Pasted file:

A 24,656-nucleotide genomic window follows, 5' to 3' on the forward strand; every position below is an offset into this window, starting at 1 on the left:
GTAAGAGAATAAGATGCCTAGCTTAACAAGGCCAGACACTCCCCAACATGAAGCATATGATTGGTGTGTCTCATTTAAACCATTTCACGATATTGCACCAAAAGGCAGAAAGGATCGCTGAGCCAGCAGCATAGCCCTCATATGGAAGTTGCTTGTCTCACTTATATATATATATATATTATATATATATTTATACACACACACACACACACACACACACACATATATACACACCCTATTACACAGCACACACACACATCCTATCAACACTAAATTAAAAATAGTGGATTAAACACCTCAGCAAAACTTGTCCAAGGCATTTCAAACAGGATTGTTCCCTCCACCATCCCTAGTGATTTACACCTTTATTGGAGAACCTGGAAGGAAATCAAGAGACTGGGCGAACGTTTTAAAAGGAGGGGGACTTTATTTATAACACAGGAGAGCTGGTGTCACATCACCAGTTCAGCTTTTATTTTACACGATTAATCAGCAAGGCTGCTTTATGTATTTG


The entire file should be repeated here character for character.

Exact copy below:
A 24,656-nucleotide genomic window follows, 5' to 3' on the forward strand; every position below is an offset into this window, starting at 1 on the left:
GTAAGAGAATAAGATGCCTAGCTTAACAAGGCCAGACACTCCCCAACATGAAGCATATGATTGGTGTGTCTCATTTAAACCATTTCACGATATTGCACCAAAAGGCAGAAAGGATCGCTGAGCCAGCAGCATAGCCCTCATATGGAAGTTGCTTGTCTCACTTATATATATATATATATTATATATATATTTATACACACACACACACACACACACACACACATATATACACACCCTATTACACAGCACACACACACATCCTATCAACACTAAATTAAAAATAGTGGATTAAACACCTCAGCAAAACTTGTCCAAGGCATTTCAAACAGGATTGTTCCCTCCACCATCCCTAGTGATTTACACCTTTATTGGAGAACCTGGAAGGAAATCAAGAGACTGGGCGAACGTTTTAAAAGGAGGGGGACTTTATTTATAACACAGGAGAGCTGGTGTCACATCACCAGTTCAGCTTTTATTTTACACGATTAATCAGCAAGGCTGCTTTATGTATTTG